AL-NASSERI: Not only the US, but the current Iraqi government actually did not imagine last year that there would be a huge resistance within Iraq, outside the Parliament but also within the cabinet, against the agreement, because in November 2007, when the al-Maliki government, and not only the al-Maliki but a lot of member of his cabinet, signed the so-called declaration of principle with President Bush, they were all d’accord with this agreement. They thought they can push for this agreement without actually presenting the agreement to the Parliament; they can do it on the level of their executive.

JAY: So this is be careful what you wish for. There was so much talk about democracy; they kind of got one.

AL-NASSERI: Exactly. That mean they caped the whole issue secretly. By the way, the United States too, they caped it also, vis-à-vis the Congress, secretly, so that even the member of the Congress, they do not have access to the documents. The same thing in Iraq: nothing was in public. And in March 7, when they drafted the first so-called framework of security agreement, the same thing: it was secretly—there were no discussions about it. But the struggles between al-Sadr movement—remember when we discussed—this was in May, between March and May—it was not a coincidence that al-Sadr in May, after the ceasefire, mobilized his people in Baghdad, 10,000 of them, to demonstrate and protest against the security agreement. So at that time the Iraqi government realized there’s a potential for conflict and explosion within the Iraqi societies and within the Parliament against the agreement.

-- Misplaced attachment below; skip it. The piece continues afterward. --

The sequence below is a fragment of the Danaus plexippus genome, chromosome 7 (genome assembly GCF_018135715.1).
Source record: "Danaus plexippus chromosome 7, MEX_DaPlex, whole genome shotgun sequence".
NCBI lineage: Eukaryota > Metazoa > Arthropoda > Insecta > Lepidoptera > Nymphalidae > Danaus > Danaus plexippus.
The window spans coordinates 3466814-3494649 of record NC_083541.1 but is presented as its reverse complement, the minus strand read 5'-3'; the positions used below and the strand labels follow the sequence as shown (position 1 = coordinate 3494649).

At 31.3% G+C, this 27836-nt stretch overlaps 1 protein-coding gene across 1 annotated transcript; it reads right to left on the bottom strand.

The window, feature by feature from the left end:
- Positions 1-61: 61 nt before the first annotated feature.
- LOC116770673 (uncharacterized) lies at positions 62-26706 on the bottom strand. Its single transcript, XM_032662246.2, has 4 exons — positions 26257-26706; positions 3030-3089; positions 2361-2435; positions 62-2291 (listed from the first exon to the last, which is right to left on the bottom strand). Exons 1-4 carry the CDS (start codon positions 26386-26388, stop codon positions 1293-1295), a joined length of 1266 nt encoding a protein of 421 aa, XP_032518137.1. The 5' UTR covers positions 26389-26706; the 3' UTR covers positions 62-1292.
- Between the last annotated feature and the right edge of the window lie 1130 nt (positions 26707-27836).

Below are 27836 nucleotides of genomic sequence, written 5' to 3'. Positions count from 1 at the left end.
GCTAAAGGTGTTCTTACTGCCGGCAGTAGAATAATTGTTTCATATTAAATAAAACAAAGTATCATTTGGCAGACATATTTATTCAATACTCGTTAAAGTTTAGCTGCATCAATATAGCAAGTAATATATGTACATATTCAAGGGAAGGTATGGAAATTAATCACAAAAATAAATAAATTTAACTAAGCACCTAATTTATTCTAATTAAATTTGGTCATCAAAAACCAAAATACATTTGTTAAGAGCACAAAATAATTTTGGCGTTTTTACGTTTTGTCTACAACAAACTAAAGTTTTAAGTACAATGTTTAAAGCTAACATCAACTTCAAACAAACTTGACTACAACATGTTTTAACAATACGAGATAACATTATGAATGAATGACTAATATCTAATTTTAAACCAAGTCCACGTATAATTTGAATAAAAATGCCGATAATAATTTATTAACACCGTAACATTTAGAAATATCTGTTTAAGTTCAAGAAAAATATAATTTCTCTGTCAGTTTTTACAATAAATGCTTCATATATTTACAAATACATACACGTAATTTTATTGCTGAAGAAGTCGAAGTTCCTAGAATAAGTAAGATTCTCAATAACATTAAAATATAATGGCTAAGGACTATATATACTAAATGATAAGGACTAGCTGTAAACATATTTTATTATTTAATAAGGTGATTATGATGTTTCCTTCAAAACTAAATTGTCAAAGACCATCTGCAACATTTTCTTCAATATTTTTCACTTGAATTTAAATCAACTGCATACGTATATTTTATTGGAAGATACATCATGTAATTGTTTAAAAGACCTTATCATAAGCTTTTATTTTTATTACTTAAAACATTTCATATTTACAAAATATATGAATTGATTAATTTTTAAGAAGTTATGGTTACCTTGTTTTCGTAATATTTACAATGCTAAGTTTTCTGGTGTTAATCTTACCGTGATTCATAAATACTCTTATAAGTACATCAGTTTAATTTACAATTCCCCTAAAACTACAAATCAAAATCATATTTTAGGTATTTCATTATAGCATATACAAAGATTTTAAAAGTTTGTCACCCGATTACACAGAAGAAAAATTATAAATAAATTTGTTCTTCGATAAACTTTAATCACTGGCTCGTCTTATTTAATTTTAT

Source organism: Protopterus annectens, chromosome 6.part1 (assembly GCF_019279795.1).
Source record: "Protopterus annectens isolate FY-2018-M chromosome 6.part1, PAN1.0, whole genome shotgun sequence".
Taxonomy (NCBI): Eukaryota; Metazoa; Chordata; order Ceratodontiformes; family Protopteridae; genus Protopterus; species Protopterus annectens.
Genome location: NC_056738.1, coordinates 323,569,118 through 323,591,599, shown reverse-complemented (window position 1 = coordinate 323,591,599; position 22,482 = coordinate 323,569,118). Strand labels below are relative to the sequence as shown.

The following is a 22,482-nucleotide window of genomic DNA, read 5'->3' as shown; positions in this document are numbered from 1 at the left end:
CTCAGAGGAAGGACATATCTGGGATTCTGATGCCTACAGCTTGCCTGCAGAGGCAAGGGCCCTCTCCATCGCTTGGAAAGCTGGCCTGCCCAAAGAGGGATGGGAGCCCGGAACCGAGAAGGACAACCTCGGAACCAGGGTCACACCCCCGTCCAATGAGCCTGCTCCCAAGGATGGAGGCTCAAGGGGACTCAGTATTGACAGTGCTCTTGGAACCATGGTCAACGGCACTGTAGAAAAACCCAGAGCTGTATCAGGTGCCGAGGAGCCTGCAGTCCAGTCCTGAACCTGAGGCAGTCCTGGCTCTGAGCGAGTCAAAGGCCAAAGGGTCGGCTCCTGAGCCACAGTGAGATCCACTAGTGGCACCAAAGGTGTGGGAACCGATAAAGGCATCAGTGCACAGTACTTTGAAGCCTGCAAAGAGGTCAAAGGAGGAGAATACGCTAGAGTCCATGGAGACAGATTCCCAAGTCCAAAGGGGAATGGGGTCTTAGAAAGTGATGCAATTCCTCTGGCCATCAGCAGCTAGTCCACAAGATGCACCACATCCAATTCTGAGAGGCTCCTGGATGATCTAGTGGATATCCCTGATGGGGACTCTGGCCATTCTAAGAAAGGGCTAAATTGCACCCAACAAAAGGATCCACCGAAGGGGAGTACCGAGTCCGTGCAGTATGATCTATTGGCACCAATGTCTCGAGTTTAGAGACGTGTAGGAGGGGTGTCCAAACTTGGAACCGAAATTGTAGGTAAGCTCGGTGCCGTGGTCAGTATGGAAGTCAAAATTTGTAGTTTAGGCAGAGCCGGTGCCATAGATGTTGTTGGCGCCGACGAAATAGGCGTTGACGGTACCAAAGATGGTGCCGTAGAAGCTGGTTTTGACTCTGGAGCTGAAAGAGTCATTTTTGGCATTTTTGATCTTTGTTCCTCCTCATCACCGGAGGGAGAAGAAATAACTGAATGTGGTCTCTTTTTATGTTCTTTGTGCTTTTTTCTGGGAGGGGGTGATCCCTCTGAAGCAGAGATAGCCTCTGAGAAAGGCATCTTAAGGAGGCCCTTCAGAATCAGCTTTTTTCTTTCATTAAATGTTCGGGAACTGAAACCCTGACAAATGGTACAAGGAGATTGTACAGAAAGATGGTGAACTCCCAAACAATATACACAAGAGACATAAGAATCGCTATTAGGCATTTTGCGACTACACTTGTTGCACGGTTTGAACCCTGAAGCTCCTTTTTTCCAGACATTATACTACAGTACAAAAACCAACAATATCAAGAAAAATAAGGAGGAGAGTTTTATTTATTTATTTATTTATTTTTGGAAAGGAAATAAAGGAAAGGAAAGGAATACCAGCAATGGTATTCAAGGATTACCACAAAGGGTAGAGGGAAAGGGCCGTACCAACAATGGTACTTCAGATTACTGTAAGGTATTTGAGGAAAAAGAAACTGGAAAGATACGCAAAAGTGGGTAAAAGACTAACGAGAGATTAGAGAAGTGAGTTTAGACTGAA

JAY: So they didn’t get their oil law.


JAY: They’re having great trouble getting an agreement on SOFA and how the US troops are going to operate there. There’s provincial elections coming up, which could dramatically change the whole political picture of Iraq. We could see al-Sadr forces winning seats that could make the situation even worse. So in terms of getting an agreement now versus later, it could be even more difficult later. So how do you think this is going to unfold?